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Joyce Endee

Police report burglaries are down but continuing

KATHRYN BOYCE of Eaton, arrested on Jan. 26 by the Wakefield Police Department, is believed to be connected to the Dec. 24, 2011 fatal drug overdose of a former North Line Road resident, 21 year old Corey Heck. (Courtesy photo) (click for larger version)
February 23, 2012
WOLFEBORO — Lt. Dean Rondeau of the Wolfeboro Police Department reported a sharp decline in burglaries from 15 in December to 6 in January at the Feb. 16 meeting of the Wolfeboro Police Commission.

While that is good news, he said at the same time that it's not good enough. It's bad that burglaries are continuing.

The department is countering the "loose confederacy of burglars" with a coordinated effort among area towns that began with a December meeting of police chiefs, officers from the Carroll County Sheriff's Department and the State Police to share information. Not surprisingly, said Rondeau, some of the same names of suspects were mentioned.

Wolfeboro police have increased its number of patrols, putting some tasks on the back burner in order to get out for first-hand observations, including ones by Chief Stu Chase and himself, Rondeau said.

Their efforts have resulted in "13 or so" drug arrests, said Rondeau, including the Jan. 26 arrest in Wakefield of 23-year-old Kathryn Boyce, an Eaton resident, believed to be connected with the Christmas Eve drug overdose death of 21-year-old Corey Heck at the Piping Rock Resort in Wolfeboro.

Wakefield police seized her car, owned jointly with a friend, after a stop revealed drug paraphernalia. A subsequent search included the discovery of burglary tools.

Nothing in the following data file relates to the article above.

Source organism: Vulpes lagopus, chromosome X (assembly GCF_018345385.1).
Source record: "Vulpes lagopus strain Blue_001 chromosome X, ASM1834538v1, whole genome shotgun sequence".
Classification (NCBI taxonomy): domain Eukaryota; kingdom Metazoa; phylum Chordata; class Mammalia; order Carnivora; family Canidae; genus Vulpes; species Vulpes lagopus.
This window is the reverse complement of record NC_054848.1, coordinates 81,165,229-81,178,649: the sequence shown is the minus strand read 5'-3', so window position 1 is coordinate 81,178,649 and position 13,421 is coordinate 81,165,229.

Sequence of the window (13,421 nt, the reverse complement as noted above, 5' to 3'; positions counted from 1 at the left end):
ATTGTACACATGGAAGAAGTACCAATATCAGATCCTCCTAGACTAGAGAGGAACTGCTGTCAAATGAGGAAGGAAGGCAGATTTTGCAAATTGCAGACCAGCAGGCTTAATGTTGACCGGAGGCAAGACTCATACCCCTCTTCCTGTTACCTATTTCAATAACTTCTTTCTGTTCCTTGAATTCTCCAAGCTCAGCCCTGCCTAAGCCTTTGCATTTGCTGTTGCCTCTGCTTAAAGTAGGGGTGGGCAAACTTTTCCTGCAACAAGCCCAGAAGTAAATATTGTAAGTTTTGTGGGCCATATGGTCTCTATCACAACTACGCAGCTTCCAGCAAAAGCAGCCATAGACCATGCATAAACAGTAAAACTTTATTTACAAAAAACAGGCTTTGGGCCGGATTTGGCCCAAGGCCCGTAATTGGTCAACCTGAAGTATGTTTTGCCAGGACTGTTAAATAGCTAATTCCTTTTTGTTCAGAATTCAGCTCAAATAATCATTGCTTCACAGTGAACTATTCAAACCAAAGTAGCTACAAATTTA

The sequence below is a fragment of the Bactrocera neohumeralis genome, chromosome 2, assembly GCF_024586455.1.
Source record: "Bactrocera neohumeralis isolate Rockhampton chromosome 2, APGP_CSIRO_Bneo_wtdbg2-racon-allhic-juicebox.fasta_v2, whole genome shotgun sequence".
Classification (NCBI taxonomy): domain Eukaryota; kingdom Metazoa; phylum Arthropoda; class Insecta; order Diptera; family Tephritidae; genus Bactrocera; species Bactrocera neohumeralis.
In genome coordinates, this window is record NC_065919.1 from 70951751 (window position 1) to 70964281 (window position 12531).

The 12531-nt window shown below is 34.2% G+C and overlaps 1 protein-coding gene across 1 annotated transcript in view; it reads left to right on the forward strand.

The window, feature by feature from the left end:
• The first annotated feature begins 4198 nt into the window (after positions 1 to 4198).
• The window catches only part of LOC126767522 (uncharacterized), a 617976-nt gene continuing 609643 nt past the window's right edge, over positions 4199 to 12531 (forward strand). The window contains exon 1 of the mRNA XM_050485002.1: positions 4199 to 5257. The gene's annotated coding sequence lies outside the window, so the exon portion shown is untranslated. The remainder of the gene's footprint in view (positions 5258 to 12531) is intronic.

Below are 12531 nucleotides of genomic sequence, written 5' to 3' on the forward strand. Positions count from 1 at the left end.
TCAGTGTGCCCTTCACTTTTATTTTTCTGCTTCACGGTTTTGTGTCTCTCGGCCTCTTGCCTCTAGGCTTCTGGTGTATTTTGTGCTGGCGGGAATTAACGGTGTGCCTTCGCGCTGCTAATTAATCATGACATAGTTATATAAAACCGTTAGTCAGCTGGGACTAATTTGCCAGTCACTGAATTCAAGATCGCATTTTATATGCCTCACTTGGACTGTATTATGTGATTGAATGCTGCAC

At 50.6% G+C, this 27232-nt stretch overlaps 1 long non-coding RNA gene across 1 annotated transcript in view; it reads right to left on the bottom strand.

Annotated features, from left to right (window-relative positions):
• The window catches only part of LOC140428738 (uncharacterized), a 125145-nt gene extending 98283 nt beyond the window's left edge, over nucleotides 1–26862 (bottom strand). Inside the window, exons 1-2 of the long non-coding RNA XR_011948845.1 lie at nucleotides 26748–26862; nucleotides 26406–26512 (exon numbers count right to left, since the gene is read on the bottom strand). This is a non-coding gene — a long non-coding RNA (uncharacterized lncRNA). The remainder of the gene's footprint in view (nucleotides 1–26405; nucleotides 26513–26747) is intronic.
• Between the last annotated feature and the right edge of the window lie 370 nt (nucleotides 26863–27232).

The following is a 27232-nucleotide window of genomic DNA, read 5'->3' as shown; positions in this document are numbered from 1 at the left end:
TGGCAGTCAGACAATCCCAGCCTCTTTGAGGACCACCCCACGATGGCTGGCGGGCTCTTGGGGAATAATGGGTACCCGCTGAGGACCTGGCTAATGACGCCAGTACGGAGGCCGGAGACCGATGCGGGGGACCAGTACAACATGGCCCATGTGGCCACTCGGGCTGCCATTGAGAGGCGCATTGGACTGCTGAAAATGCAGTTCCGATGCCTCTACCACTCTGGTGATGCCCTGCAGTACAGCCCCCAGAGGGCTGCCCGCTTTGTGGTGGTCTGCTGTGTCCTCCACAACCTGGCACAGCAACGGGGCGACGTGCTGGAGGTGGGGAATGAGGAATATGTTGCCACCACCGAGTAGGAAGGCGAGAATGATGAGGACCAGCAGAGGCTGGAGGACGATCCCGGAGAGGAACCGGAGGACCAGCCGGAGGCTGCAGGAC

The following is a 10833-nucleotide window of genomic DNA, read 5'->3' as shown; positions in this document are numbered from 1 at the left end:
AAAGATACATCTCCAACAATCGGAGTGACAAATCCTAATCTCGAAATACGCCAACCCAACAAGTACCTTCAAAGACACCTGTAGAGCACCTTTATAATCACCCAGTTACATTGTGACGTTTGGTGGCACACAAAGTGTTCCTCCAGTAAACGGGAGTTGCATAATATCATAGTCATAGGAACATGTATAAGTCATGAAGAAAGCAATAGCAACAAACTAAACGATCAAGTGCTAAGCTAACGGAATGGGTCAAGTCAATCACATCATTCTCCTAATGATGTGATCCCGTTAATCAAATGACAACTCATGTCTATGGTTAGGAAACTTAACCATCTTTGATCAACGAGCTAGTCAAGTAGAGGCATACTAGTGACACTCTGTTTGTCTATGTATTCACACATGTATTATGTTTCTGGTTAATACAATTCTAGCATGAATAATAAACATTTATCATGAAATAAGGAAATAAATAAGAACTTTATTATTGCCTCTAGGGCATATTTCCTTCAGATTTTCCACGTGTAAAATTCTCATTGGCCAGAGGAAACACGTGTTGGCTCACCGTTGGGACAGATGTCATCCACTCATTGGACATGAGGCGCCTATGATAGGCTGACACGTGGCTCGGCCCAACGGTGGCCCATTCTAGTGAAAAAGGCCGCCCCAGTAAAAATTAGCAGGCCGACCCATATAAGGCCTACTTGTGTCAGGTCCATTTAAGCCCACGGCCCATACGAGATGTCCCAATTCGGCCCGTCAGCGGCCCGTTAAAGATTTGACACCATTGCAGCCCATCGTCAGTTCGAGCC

Joshua Witcher, arrested near the Wolfeboro/Tuftonboro town line by K9 officer Jim O'Brien, in connection with a suspicious person report in Tuftonboro, is also believed to be connected to illegal activity at the Piping Rock Resort, said Rondeau.

Rondeau says that the board of the resort has been very cooperative with the police investigations, and he encourages residents to continue to be forthcoming about any suspicious activity in their neighborhoods. "We will respond," said Rondeau. "Any amount of information, however seemingly innocuous or insignificant, is worthwhile."

The proliferation of burglaries throughout the region appears to be linked with drug abuse, for the target is most often jewelry, which can be quickly melted down into gold for cash, and prescription drugs. With that in mind, the department suggests that beyond the obvious need for homeowners to lock their doors, it is wise to place valuables in a safety deposit box, video or photograph property, record serial numbers and engrave jewelry. Set interior lights on timers if you plan to be away, do not leave exterior lights on all day, and close the garage door upon leaving.

Rondeau said that an informant told the police department that it's "looking at the right group, but it's probably not responsible for 100 percent of the burglaries. They may be responsible for 60 percent." Citizens' observations are important to the effort to curb drug activity and related burglaries.

The Wolfeboro Police Department plans another meeting with law enforcement personnel from surrounding towns.

Salmon Press
Martin Lord Osman
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